Acts 7:55-60 – The stoning of Stephen. But filled with the Holy Spirit, he gazed into heaven and saw the glory of God and Jesus standing at the right hand of God. “Look,” he said, “I see the heavens opened and the Son of Man standing at the right hand of God!”
Psalm 31:1-5, 15-16 – In you Lord, I seek refuge. Do not ever let me be put to shame.
1 Peter 2:2-10 – Like newborn infants, long for the pure, spiritual milk, so that by it you may grow into salvation— if indeed you have tasted that the Lord is good. Come to him, a living stone, though rejected by mortals yet chosen and precious in God’s sight, and like living stones, let yourselves be built into a spiritual house, to be a holy priesthood, to offer spiritual sacrifices acceptable to God through Jesus Christ.
John 14:1-14 – In my Father’s house there are many rooms. I go to prepare a place for you. I am the way the truth the life. No one comes to the Father but by me.
Preaching Deacons: How to Not Get Stoned to Death
Peter preached, and 3,000 got baptized.
Stephen preached, and he got stoned to death.
You never know.
Crucifixion was a Roman method of torture and execution. Rome controlled capital punishment. But if the people wanted to put someone to death on their own, they had a way that was effective, painful, and inexpensive: stoning. If the Jewish religious leaders had wanted to execute Jesus without the Roman’s consent, they would have stoned him or thrown him off a cliff. In fact, they almost did (Luke 4:29).
O Jerusalem, Jerusalem, you who kill the prophets and stone those who are sent to you! How often I have longed to gather your children together as a hen gathers her chicks under her wings, but you would have none of it!
Matthew 23:37 and Luke 13:34
Prophets, people who speak the hard word that people don’t want to hear, tend to get stoned. Even Peter finally got his. So what’s going on?
Luke in Acts tells us that Stephen was a man of faith, filled with the Holy Spirit. This is Acts 6, a passage that never appears in our three-year lectionary. In the Roman lectionary, Acts 6 is read as the first lesson on Easter 5, in place of our text for this coming Sunday: Acts 7:55-60.
It’s a shame Acts 6 never gets read in our lectionary. It forms the early church’s understanding of the diaconate, something that has been a bit muddled in our ecclesiology. Here is the text of Acts 6:1-9:
Now in those days, when the disciples were growing in number, a complaint arose on the part of the Greek-speaking Jews against the native Hebraic Jews, because their widows were being overlooked in the daily distribution of food. So the twelve called the whole group of the disciples together and said, “It is not right for us to neglect the word of God to wait on tables. But carefully select from among you, brothers, seven men who are well-attested, full of the Spirit and of wisdom, whom we may put in charge of this necessary task. But we will devote ourselves to prayer and to the ministry of the word.” The proposal pleased the entire group, so they chose Stephen, a man full of faith and of the Holy Spirit, with Philip, Prochorus, Nicanor, Timon, Parmenas, and Nicolas, a Gentile convert to Judaism from Antioch. They stood these men before the apostles, who prayed and placed their hands on them. The word of God continued to spread, the number of disciples in Jerusalem increased greatly, and a large group of priests became obedient to the faith. Stephen, full of grace and power, did great wonders and signs among the people. Then some of those who belonged to the synagogue of the Freedmen (as it was called), Cyrenians, Alexandrians, and others of those from Cilicia and Asia, stood up and argued with Stephen.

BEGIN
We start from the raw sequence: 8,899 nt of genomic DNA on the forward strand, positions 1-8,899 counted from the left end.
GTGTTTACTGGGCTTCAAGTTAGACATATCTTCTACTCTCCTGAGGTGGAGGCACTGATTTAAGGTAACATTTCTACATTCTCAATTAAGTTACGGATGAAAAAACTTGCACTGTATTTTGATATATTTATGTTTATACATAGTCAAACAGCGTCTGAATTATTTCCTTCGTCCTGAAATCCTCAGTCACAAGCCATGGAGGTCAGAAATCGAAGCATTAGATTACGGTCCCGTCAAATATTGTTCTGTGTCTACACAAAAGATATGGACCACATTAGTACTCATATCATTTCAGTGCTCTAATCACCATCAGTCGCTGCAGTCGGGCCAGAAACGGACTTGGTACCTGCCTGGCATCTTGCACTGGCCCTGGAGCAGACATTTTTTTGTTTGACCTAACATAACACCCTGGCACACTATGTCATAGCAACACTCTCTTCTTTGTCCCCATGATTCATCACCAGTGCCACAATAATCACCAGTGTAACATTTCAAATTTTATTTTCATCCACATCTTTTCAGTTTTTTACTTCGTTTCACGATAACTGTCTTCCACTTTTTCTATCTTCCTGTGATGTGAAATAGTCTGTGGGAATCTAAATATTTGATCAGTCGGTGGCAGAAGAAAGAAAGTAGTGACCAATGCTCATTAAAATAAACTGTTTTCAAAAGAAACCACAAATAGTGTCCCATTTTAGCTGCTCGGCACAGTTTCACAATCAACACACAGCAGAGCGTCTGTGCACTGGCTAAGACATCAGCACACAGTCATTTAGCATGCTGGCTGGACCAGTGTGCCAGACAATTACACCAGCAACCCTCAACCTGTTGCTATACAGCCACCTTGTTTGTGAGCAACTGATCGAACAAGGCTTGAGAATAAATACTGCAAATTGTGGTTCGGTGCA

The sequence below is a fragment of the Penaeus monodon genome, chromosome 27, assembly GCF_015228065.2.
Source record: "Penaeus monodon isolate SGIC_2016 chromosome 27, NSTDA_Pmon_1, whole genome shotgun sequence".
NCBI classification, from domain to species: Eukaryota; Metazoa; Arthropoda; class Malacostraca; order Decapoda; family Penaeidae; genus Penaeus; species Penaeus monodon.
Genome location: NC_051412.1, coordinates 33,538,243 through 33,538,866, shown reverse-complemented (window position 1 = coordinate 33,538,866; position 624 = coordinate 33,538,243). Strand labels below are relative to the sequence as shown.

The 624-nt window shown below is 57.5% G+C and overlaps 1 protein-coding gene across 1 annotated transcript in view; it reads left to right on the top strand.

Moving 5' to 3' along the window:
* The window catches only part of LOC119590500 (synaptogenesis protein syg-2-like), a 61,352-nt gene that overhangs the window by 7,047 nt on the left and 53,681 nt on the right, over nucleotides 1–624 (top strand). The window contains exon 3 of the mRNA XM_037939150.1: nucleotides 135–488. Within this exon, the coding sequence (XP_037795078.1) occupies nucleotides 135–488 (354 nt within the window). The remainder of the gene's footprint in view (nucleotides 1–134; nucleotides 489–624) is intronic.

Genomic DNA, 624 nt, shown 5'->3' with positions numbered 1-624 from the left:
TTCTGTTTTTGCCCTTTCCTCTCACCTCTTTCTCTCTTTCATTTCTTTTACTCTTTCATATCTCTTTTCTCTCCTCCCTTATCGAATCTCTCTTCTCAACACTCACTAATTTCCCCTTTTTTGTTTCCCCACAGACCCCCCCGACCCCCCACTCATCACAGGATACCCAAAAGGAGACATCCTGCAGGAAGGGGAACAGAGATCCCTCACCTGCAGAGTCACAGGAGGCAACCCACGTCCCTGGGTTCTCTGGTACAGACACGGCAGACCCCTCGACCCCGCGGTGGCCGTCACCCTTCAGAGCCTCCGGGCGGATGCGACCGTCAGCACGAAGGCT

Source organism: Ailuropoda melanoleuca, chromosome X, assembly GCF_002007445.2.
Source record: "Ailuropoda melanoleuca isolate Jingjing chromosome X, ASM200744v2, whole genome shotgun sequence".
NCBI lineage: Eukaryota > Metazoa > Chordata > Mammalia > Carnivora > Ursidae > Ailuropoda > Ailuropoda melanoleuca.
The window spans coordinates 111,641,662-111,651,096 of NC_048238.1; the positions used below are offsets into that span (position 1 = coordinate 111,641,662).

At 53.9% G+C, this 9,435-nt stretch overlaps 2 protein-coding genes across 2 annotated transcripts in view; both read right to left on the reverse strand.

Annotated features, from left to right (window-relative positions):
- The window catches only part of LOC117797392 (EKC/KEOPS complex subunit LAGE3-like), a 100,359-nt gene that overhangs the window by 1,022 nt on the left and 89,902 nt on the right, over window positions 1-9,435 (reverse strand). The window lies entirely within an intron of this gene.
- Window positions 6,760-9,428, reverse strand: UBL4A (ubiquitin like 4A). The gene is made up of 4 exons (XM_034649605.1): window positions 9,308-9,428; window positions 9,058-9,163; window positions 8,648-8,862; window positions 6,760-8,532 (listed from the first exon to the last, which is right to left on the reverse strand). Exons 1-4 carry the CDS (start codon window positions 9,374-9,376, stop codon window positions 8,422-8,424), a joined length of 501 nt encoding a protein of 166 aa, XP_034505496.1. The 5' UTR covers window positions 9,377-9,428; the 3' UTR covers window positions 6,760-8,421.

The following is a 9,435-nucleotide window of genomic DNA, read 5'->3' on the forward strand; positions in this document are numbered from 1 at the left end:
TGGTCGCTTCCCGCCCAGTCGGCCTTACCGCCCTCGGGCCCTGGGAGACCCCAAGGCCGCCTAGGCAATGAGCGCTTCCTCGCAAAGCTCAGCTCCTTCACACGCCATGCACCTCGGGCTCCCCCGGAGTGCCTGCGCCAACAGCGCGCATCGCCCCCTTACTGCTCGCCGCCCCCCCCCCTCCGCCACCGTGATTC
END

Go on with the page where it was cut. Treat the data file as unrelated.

This sets the stage. The disciples are growing in number, Luke tells us. Things are going well. As often happens in any human community, a conflict arises. “Their widows are getting more food than our widows,” or something to that effect. The widows of the dominant Hebrew-speaking culture in power are receiving privileges the Greek-speaking widows are not. There is an injustice taking place. This is brought to the attention of the Hebrew-speaking disciples.
Notice this is not a religious problem. It is a racial problem, which the religious leaders are asked to address. So they select seven people “well attested, full of the Holy Spirit and wisdom” to be in charge of the daily food distribution. Notice their names. They are Greek names. The Hebrew-speaking disciples address the racial problem by putting Greek-speaking leaders in charge.
It is good to note this: Daily food distribution to the needy was a central part of the church’s work.
There is also a clear division of leader responsibilities: the twelve attend to the ministry (diakonia /διακονίᾳ) of prayer and word (Word and Sacrament) and the seven attend to ministry (diakonia/διακονίᾳ) of tables (trapezais/ τραπέζαις).
Finally, notice both are serving, just in different ways.
Based on my reading of the early church, I imagine them spending time in the Temple, then breaking bread together in small groups in homes, as Luke tells us in Acts 2:46, and taking the leftover food to those in need, primarily orphans and widows, but also prisoners, the sick, and wanderers (immigrants). Matthew 25:35-36 reflects these priorities.
In the ELCA, besides pastors we have deacons. Ordination means one is chosen and called, not simply self-appointed. It also means one is inaugurated with prayer and laying on of hands.